Apparently, everything but racist policing killed Mike Brown in Ferguson and Eric Garner on Staten Island.

“It’s decades of racial disparity, and economic disparity. It’s not a problem with the police,” said Jeff Roorda, an official with the St. Louis Police Officers Association after the Ferguson grand jury announcement was announced. “If we spend this time in the wake of Michael Brown’s killing trying to change law enforcement to fix this problem, it’s going to be a betrayal to his legacy, because that’s not why Michael Brown ended on the street confronting a police officer.”

As delusional as that statement may seem to many, it’s not too far off from the one President Obama gave following the announcement that Ferguson police officer Darren Wilson wouldn’t stand trial for killing Mike Brown, and it’s motivated by the same inability to hold police officers accountable. In his speech following the grand jury decision, the President called for order and championed the “rule of law.” He also played a dangerous rhetorical game.

“Finally, we need to recognize that the situation in Ferguson speaks to broader challenges that we still face as a nation,” said Obama. “The fact is, in too many parts of this country, a deep distrust exists between law enforcement and communities of color. Some of this is the result of the legacy of racial discrimination in this country. And this is tragic, because nobody needs good policing more than poor communities with higher crime rates.”

The president doubled down on that theme last week in his statement following the announcement that Eric Garner’s killer wouldn’t face charges, emphasizing the right of police officers to come home and the need for confidence in the system. And, in his first sit-down on the topic on police brutality this week on BET, he said more of the same.

The President’s comments have been characteristically moderate and politically safe, but hold depressing implications for American race relations and our capacity to reform deadly police practices.

With both, the President attempted to do was what he always does around topics infused with race: hold a proverbial beer summit where the bias of all sides is called out. This time is different though. He’s not just riffing on how racial attitudes color the perception of events (like he did in his “A More Perfect Union” speech in Philadelphia or after Skip Gates was arrested on his own porch). This time, the President is aiming his problematic rhetoric at deadly matters of fact.

President Obama’s statements seem designed to divert blame and diffuse responsibility. The language about a “deep distrust” existing “between law enforcement and communities of color” sounds meant to evoke notions of a mutual combativeness that Americans endorse when thinking about our country’s modern race relations.

That rhetoric collapses on itself, especially when applied to events it’s meant to explain. When the President uses such speechifying to explain the facts and factors surrounding the Brown and Garner cases, he indicts communities of color. The nation is delivered the suggestion that communities of color are complicit in those tragedies and contribute to the troublesome policing that victimizes us.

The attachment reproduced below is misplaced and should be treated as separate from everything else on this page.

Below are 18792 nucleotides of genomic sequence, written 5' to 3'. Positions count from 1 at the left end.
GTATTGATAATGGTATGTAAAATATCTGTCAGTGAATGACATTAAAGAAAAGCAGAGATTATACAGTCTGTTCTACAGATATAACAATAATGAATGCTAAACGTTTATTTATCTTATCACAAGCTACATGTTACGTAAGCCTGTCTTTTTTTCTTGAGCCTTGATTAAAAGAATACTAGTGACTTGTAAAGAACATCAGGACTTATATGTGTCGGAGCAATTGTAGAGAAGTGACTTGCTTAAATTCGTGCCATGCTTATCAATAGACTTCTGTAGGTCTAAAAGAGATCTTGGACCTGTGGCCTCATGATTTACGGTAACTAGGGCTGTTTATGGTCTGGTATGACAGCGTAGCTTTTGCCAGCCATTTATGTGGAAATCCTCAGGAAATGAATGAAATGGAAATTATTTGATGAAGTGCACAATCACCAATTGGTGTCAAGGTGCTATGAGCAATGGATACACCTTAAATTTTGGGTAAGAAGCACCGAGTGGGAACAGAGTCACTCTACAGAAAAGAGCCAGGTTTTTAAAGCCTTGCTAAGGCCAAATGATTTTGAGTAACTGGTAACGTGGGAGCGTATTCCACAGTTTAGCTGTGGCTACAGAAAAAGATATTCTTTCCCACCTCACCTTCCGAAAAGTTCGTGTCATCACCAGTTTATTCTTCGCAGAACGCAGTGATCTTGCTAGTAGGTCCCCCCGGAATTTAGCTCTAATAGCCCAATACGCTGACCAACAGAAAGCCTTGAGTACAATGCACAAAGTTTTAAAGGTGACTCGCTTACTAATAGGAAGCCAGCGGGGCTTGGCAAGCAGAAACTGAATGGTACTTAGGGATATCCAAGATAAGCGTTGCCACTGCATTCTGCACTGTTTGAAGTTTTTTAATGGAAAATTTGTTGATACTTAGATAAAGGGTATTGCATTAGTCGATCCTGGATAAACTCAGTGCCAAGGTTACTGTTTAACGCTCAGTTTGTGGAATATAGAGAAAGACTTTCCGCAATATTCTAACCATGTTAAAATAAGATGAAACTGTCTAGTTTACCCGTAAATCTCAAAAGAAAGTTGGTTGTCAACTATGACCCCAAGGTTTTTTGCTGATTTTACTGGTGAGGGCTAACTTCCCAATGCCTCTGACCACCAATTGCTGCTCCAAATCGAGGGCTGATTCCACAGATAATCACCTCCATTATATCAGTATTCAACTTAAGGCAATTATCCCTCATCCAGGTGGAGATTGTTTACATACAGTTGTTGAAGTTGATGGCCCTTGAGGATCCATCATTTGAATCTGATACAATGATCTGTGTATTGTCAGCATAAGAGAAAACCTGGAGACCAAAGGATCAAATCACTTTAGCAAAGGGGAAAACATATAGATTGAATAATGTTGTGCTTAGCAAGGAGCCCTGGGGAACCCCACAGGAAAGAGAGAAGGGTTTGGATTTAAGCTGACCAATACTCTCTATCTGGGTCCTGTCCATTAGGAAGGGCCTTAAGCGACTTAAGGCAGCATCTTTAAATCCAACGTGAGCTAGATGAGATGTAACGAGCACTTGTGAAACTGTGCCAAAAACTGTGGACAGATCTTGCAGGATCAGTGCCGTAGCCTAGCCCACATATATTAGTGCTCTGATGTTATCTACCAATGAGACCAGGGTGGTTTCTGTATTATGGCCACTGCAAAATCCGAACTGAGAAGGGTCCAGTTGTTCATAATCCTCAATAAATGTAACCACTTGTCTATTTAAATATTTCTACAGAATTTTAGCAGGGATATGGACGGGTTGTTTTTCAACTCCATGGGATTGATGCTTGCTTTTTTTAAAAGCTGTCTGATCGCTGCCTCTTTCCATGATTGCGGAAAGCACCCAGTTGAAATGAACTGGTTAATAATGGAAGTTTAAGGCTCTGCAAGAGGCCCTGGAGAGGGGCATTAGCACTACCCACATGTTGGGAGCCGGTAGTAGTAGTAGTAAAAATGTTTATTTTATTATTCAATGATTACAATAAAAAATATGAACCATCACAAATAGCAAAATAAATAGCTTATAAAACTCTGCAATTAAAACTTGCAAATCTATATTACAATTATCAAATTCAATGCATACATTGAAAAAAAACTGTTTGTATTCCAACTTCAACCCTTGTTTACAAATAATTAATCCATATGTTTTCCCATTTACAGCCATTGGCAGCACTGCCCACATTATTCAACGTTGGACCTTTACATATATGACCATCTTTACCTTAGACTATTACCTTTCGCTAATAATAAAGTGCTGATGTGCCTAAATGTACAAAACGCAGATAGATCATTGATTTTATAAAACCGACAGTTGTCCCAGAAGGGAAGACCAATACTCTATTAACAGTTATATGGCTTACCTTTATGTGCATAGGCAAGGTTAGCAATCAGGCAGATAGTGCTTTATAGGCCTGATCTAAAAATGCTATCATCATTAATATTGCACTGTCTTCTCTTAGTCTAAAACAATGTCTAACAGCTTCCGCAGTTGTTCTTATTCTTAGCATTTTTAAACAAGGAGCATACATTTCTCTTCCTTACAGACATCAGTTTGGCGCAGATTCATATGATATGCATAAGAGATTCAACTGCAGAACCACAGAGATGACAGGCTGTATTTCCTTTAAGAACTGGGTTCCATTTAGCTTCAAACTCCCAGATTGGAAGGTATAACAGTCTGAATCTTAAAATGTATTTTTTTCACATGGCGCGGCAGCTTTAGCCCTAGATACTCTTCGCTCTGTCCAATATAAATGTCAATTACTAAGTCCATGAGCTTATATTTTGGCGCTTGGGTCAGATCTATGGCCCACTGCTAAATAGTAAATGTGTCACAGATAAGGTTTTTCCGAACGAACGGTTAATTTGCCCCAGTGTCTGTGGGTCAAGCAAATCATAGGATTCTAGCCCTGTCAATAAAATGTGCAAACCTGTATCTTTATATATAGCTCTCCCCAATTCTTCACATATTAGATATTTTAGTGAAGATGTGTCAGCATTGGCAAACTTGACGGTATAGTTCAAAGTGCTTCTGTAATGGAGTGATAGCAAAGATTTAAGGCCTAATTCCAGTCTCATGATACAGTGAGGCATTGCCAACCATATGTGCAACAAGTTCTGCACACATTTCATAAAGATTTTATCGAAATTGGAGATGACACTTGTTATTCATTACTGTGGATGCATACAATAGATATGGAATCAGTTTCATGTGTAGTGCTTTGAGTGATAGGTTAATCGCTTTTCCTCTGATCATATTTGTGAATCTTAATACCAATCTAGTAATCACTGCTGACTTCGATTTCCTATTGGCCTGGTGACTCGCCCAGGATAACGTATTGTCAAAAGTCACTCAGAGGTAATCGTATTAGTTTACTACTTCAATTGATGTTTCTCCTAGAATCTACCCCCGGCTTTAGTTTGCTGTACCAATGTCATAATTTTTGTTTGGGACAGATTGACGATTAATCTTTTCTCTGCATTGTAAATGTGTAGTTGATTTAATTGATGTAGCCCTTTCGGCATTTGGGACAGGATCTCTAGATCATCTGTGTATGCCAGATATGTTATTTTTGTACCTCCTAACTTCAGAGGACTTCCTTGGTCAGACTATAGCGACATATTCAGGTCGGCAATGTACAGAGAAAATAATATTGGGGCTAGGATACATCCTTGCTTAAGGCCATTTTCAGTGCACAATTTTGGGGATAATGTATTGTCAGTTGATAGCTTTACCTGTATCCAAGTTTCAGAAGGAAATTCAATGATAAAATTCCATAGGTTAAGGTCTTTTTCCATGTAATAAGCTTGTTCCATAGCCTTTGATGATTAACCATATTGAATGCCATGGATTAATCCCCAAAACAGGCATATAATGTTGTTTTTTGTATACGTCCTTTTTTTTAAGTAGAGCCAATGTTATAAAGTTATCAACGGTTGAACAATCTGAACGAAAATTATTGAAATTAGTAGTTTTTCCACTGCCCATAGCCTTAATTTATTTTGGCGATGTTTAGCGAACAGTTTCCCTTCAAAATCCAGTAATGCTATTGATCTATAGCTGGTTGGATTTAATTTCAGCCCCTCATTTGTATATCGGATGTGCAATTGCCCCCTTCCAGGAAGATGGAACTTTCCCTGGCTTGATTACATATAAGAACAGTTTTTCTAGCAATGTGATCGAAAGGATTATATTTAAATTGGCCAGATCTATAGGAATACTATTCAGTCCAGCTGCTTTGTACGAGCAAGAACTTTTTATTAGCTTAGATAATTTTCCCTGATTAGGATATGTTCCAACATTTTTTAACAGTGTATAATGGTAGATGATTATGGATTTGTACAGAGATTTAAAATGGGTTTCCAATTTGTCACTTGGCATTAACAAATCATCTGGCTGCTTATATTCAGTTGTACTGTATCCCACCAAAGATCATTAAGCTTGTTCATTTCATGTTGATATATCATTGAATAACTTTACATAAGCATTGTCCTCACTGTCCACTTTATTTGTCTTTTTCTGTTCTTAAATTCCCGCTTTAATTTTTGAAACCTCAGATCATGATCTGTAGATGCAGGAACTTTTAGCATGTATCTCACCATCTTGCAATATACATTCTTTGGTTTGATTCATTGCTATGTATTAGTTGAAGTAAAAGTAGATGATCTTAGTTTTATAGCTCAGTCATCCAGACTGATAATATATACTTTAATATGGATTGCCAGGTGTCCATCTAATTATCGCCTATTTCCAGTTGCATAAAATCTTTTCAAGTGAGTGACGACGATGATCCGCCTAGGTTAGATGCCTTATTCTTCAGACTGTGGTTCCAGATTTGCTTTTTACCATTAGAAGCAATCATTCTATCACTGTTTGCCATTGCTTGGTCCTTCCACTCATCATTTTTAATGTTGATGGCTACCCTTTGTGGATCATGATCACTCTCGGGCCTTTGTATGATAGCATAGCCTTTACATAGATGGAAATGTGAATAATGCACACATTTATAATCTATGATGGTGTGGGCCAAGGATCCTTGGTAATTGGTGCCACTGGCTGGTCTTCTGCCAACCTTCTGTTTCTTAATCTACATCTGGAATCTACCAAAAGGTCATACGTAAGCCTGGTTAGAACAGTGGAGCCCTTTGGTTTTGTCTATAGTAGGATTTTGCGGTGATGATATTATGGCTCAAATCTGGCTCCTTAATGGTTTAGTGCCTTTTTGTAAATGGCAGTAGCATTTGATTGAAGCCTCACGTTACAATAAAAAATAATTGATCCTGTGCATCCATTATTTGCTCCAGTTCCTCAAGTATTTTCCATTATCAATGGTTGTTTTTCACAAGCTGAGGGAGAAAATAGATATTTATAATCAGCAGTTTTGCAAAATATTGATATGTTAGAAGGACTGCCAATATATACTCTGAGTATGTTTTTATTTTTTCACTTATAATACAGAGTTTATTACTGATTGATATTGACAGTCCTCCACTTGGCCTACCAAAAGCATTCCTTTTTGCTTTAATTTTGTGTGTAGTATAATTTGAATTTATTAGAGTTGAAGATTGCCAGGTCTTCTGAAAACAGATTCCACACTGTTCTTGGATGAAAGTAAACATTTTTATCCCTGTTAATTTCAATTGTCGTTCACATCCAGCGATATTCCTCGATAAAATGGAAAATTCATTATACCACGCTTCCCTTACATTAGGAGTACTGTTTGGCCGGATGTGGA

That’s the myth. Here’s the truth.

American racial conflict has always been about White supremacy. What we have is a clear picture of White America fighting to maintain—and often advance—a system of oppression at the expense of people of color, and people of color fighting for our very lives. Abolition wasn’t about enslaving White people, but freeing Black people. The Civil Rights Movement of the ’60s wasn’t about taking rights away from White Americans, but ensuring them for everyone else. Similarly, opposition to deadly police practices today isn’t rooted in hatred of police, historical grievances, or even “distrust.” It’s about survival.

Comedian Chris Rock illustrated this dynamic brilliantly in a recent interview with New York magazine. On the topic of American racial progress, Rock said, “If you saw Tina Turner and Ike having a lovely breakfast over there, would you say their relationship’s improved? Some people would. But a smart person would go, ‘Oh, he stopped punching her in the face.’ It’s not up to her. Ike and Tina Turner’s relationship has nothing to do with Tina Turner.”

Similarly, Eric Garner had no say in whether or not he’d be choked to death. Was it “distrust” or confusion Akai Gurley likely felt as an officer fired a bullet into his chest in a dark stairwell? Was a “legacy of racial discrimination” on the minds of Tamir Rice or John Crawford when officers gunned them down in Ohio in a park, in Wal-Mart? The answer, of course, is no. So let’s be honest about the policing that leads to the deaths of so many unarmed people of color.

As a matter of policy in many places, we are dangerously over-policed. Our interactions with police end in death too often and, far more often than not, there are no consequences for killer cops. That’s the reality of modern American policing, not a supposed cold war between cops and communities. If President Obama can’t bring himself to tell that truth then he shouldn’t say anything at all. Any fruitful conversation on modern American race relations has to be established on a foundation of fact—not polite, equivocating rhetoric that soothes the masses while keeping people of color in the crosshairs

Donovan X. Ramsey is a multimedia journalist whose work puts an emphasis on race and class. Donovan has written for outlets including MSNBC, Ebony, and TheGrio, among others. He’s currently a Demos Emerging Voices fellow.